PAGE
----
The Mountaineer - Rocky Mountain House, Alberta, Canada
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New OR opens at Rocky hospital

By Glen Mazza
Editor

A few years ago, members of the new build project were astounded when they were told the Rocky Health Foundation would raise $750,000 to help equip a proposed new operating room at the Rocky Mountain House Health Centre. 

That pledge sparked a years-long process to build the $9.75 million addition to the Health Centre that saw its first surgery on June 3. The addition includes a new state-of-the-art operating room (OR), medical equipment reprocessing room and pre/post surgery patient area.

Over the years, the original operating room was shut down numerous times due to roof problems and water leaks. The original reprocessing room – where instruments were cleaned and sterilized – was not efficient nor in an adequate location.

At one point, the solution was to construct a new hospital, until things changed and an extensive investment from the province led to replacement of the existing roof along with extensive electrical and plumbing upgrades.

Rocky Health Foundation chair Shirley Hope was, before her retirement, the site manager at the Health Centre and she said the team dealt with the imperfect situation the best they could. She explained they did not want to lose the OR which could also mean a loss of obstetric services in the community.

“We value care close to home wherever possible,” stated Hope.

“Over the years we have worked to have surgeons and anesthetists living in our community to support caesarean sections as part of the maternity program. We currently have a gynecologist and general surgeon offering surgery at the site and supporting C-sections.

“AHS is also supporting total knee replacements at the facility with surgeon specialists coming from Red Deer. Along with the ortho surgery it will also be available for gynecological and general surgery. The old OR will be used for procedures such as gastroscopy, colonoscopy and minor skin surgery. It will also continue to be used as a back up OR for emergency C-sections as needed,” Hope explained.

Heath Foundation co-chair Anne Stewart said the project was launched due to the collaboration of many individuals including MLA Jason Nixon.

“I’m very excited for Rocky Mountain House and Clearwater County … I worked really hard on this for two reasons. One is I want to make sure that we have more access to surgeries where we live, but also I just think it’s going to be a great way —if we prove this concept — to show that we can use rural hospitals to help alleviate surgical concerns, which brings more stability and financial stability to our hospital,” stated Nixon on May 31.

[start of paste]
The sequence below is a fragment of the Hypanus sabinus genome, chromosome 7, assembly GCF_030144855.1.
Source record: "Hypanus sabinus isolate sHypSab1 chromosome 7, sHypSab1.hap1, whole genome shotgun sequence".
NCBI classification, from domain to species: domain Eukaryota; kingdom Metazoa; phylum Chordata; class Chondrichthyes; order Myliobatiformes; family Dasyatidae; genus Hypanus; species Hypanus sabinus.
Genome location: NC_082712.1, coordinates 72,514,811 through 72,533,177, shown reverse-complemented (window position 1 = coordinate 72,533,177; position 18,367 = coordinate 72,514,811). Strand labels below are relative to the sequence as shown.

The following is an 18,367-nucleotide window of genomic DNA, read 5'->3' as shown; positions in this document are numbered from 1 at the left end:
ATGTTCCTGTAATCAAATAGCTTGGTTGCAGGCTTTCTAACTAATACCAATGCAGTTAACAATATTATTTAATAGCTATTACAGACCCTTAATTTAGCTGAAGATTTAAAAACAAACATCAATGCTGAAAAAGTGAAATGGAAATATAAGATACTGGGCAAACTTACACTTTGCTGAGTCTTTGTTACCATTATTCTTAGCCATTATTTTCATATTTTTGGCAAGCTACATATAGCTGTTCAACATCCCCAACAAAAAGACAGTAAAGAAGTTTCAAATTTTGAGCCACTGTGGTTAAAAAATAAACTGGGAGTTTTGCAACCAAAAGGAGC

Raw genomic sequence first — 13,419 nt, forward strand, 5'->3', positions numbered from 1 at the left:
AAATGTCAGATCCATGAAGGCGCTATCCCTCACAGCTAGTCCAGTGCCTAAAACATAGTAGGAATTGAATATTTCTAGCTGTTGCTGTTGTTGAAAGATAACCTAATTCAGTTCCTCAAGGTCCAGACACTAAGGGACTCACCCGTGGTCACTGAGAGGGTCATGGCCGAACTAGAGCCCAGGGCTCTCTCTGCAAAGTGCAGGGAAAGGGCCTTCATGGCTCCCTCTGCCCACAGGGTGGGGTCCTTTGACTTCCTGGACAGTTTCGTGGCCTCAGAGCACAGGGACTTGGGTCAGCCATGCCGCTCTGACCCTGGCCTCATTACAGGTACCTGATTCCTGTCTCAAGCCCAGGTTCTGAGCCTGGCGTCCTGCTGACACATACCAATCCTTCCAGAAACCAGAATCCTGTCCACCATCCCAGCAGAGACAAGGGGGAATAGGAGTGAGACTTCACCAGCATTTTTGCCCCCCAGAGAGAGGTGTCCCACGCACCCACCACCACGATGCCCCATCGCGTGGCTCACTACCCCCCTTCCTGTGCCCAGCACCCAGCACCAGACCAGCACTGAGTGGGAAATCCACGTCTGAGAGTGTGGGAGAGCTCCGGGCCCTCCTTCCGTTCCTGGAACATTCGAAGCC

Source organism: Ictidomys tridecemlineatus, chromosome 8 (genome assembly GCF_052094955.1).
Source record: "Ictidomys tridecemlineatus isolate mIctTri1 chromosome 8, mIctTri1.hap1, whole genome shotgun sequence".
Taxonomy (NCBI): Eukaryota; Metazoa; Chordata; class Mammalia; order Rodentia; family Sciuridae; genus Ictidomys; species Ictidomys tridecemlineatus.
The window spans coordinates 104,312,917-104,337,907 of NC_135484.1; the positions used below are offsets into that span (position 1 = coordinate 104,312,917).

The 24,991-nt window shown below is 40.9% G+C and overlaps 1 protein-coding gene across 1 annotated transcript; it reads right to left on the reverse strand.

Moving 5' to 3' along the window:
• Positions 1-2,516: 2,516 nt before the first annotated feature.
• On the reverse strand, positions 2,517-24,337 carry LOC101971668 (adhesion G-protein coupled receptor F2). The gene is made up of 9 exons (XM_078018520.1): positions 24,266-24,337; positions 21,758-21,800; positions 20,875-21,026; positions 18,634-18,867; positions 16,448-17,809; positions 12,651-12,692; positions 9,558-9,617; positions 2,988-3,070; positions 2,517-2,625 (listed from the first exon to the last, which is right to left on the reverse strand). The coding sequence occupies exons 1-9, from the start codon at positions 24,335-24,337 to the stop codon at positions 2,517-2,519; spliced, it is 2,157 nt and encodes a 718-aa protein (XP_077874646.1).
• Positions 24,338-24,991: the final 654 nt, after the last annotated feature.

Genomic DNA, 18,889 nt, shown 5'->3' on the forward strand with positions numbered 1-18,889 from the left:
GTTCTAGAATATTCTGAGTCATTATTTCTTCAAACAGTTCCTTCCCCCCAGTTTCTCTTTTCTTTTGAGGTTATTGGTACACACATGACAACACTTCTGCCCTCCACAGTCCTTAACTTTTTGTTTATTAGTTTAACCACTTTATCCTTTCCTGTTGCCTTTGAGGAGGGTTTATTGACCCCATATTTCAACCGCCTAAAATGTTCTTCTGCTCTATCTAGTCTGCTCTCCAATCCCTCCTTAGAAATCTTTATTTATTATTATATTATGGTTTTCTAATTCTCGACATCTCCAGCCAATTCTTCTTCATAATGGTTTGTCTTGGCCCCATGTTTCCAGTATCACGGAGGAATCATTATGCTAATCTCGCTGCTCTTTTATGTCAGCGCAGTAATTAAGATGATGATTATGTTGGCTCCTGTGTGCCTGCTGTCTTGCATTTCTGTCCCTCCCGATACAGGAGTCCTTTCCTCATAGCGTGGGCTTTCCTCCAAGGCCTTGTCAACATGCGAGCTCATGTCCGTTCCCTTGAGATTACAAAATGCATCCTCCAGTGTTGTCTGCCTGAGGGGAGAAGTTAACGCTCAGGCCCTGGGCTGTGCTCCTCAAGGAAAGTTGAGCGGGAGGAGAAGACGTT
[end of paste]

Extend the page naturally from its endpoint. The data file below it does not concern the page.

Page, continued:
The province was pursuing a surgical capacity plan to deal with growing waiting lists and Rocky Mountain House became a site deemed for a new OR.


Rocky Health Foundation fundraising

Rocky Health Foundation co-chair Anne Stewart, along with Shirley Hope and coordinator Angie Breault, met with The Mountaineer on June 3 and they emphasized the gratitude of their entire board for the donations from the community and businesses. The donations have ranged from a few dollars to hundreds of thousands and the foundation emphasizes every single dollar is appreciated and well used. The foundation is volunteer-based and the coordinator’s position is covered by a grant, so all the donated funds go to purchasing equipment for the hospital. The foundation points out that they only fund things that have been turned down by AHS funding.

The organization recently raised enough to cover its initial $750,000 commitment.

Additional needs totaling $250,000 were identified and have also been supported.

The needs list continues to grow and additional funds will be used to meet the requests from the OR team. Some donors have pledged future funding because they know certain equipment will not last and will need replacement. In addition, some of the recent fundraising has been earmarked for other areas of the hospital.
Before the foundation funds equipment, the funding request goes to AHS first and the foundation steps in when costs cannot be covered.

Hope noted the local Hospital Auxiliary was the only dedicated funding organization for years and they continue their immense support of the Health Centre, along with providing scholarships.

It was emphasized that AHS funded the specialized orthopedic surgical equipment and orthopaedic surgeons will be coming from the city. The OR nurses reside in the area as they must be on call for emergency surgery such as C-sections.  

The recent additions made at the hospital will change the dynamics for patients and staff.

“With more space and modern equipment, the new operating room can accommodate a wider range of procedures. This expands the range of health care services available locally and patients can receive surgery in a more comfortable and technologically advanced environment. This can lead to better outcomes, reduces anxiety, and overall satisfaction with the experience,” remarked Dr. Azita Hanjani who specializes in surgery, obstetrics and gynecology in Rocky Mountain House.

Health Foundation treasurer Dale Shippelt has reached out to many businesses, health care staff members and area residents about the foundation’s efforts and also to express gratitude.

“It is important for the foundation board to say a big thank you to our community for the support the foundation has received. We are proud of the continual support we have received and continue to receive,” Shippelt said.